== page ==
To give a typical example of how Windows computers are used in such environments, our institute at a public university in Europe has dozens of +5 years old PCs that are overloaded with tons of viruses and trojans and the crappy paid anti-virus we're using fails to detect them. The machines have become even slower after they had to be upgraded from XP to Windows 7 recently. I've test run Ubuntu on one of them for years and it worked better and faster in each and every respect except compatibility of LibreOffice with Word (which is broken intentionally by Microsoft, but strange enough it also breaks routinely between versions of their own software). The tax payer is paying huge fees to Microsoft with no benefits at all - and you have to check your USB stick for viruses each time you've used one of those machines.

Comment: That's great (Score 2) 78

by aaaaaaargh! (#47516493) Attached to: Researchers Print Electronic Memory On Paper

However, this technology will very probably disappear like so many others. Anyone remember the technology that allows you to store giga- to terrabytes of data on a few layers of Tesa strip? Read by laser without any moving parts, prototyped at a time when CDs were still the standard medium? Well, this never made it into a buyable product either.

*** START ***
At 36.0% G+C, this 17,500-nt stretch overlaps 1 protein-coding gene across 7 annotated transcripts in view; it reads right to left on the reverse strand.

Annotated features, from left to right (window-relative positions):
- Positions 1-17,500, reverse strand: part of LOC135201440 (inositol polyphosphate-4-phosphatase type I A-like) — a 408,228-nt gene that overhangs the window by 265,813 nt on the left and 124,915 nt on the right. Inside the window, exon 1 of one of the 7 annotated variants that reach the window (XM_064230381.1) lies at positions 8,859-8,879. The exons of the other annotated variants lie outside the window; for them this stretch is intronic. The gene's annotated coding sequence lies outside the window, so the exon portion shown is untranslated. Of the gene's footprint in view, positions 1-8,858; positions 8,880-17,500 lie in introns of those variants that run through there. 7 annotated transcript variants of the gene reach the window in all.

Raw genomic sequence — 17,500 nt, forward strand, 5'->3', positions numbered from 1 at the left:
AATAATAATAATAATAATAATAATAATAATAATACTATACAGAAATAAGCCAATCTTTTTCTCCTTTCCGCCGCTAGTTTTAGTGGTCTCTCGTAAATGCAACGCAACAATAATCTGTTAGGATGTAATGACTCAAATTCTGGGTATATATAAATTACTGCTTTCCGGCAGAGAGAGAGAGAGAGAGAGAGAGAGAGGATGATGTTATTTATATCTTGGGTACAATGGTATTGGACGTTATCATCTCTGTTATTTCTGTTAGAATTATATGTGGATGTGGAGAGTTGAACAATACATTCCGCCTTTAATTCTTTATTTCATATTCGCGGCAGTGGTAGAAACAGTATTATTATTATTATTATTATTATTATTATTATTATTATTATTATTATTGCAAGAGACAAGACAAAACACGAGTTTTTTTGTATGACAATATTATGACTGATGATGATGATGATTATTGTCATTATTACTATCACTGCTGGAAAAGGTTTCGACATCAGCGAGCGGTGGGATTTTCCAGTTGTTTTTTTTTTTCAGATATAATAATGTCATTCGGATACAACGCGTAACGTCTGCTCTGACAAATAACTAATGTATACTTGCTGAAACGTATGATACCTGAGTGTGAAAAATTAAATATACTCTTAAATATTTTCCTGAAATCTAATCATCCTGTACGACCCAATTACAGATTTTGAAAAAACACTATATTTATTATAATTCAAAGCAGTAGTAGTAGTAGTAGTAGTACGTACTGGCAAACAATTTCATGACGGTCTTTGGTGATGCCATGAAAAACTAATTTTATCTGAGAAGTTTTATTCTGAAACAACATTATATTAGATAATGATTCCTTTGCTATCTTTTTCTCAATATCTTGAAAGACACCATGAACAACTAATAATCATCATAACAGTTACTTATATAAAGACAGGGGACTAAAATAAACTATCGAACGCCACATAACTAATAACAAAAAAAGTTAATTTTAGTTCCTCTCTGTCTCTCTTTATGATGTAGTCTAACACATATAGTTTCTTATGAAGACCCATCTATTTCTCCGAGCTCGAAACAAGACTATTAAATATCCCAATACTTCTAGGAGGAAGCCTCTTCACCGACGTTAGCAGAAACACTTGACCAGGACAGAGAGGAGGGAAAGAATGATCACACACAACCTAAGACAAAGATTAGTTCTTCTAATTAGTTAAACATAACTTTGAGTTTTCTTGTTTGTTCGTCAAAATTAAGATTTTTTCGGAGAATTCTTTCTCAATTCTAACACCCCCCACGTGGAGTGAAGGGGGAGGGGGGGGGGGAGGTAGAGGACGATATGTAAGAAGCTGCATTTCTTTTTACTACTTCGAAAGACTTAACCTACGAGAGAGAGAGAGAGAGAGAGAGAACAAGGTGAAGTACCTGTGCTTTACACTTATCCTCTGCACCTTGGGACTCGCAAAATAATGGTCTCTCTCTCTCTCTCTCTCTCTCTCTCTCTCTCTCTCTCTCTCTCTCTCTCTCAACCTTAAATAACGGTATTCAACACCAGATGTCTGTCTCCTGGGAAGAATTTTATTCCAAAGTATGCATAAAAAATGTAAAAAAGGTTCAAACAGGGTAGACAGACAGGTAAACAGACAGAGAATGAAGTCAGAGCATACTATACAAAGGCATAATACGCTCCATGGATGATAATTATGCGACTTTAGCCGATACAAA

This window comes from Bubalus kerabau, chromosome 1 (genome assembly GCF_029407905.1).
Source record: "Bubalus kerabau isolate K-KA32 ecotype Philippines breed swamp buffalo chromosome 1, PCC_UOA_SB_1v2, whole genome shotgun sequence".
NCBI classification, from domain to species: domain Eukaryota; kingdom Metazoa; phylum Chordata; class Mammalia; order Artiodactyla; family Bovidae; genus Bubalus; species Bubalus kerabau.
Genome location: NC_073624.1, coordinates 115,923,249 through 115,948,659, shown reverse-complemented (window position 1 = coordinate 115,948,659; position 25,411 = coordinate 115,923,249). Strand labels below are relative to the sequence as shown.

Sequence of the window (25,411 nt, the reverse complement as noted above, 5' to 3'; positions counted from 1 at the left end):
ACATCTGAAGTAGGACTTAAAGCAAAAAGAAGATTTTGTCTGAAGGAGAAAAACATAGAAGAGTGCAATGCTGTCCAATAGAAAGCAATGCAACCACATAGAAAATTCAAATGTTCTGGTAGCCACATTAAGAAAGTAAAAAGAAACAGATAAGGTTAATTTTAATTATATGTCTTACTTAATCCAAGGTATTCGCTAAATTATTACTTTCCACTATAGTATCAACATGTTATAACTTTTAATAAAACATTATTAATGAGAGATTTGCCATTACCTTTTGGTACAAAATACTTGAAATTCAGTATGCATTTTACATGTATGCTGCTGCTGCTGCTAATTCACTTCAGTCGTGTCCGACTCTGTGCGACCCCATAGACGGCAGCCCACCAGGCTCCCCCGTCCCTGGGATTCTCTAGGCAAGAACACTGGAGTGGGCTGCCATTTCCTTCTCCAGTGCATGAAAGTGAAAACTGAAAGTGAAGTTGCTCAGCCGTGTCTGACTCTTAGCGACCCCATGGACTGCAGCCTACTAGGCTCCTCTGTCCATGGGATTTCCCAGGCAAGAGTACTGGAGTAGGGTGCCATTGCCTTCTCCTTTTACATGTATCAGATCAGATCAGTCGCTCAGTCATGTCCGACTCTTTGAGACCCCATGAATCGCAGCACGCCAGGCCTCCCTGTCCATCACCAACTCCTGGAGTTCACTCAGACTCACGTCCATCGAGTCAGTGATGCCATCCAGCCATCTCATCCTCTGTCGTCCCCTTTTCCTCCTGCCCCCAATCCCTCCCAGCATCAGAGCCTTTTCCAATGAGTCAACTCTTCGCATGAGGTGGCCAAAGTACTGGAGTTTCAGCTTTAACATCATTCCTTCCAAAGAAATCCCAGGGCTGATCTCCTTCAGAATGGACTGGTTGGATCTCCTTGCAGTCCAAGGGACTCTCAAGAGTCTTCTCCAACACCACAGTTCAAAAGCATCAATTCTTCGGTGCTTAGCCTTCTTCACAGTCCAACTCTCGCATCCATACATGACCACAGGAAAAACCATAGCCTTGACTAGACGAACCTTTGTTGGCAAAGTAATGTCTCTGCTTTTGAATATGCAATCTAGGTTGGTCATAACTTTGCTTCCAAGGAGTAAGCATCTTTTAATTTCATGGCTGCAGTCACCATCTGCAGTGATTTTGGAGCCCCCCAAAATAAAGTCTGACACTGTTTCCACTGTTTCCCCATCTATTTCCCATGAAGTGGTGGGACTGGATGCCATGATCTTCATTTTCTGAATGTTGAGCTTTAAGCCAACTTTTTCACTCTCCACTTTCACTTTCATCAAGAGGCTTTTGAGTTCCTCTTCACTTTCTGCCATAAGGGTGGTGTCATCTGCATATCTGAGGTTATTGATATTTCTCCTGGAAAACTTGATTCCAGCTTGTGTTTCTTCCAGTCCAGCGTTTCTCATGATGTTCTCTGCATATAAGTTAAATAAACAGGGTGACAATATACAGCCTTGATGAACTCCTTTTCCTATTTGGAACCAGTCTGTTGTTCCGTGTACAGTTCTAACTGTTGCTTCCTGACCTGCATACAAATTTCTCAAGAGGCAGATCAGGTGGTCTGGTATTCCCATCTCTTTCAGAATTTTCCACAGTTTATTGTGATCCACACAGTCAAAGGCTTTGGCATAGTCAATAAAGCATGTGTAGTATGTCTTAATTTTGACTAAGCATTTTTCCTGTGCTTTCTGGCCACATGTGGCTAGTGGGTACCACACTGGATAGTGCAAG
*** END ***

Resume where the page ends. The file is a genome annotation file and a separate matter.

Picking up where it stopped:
My humble theory is that market forces do not always promote the best solution. After all, why should corporations put something new on the market if it would give them less opportunities to rip you off in the long run? :-(

The good news is that this technology has better chances of success than the Tesa strip solution, because ... ink cartridges! ;-)

Comment: Re:lol (Score 1) 667

by aaaaaaargh! (#47499233) Attached to: Russian Government Edits Wikipedia On Flight MH17

That's right, Putin is leading a secret proxy war like the ones that were common on both sides of the iron curtain during the Cold War. It's so sad that we still have to watch such a retarded behavior nowadays, what a bad and disconcerting beginning of the 21st Century. Not to speak of the long-lasting harm Putin's 'soviet union light' aspirations cause to Russia.

Comment: Re:I don't see the problem. (Score 1) 667

by aaaaaaargh! (#47498915) Attached to: Russian Government Edits Wikipedia On Flight MH17

The "rebels" do not receive their weapons from "Bob the arms dealer", they receive them directly from Russia. More specifically, they received the BUK launcher with a large transport on rails from Russia sometime around June and were subsequently trained by Russian specialists in using it. Unfortunately, they were not trained in distinguishing civilian from military planes.

As a matter of fact, probably every third of the "rebels" you speak of is a Russian intelligence officer or another member of the Russian military without insignia. That alone is a breach of the Geneva Convention (Article 4).

"It's like deja vu all over again." -- Yogi Berra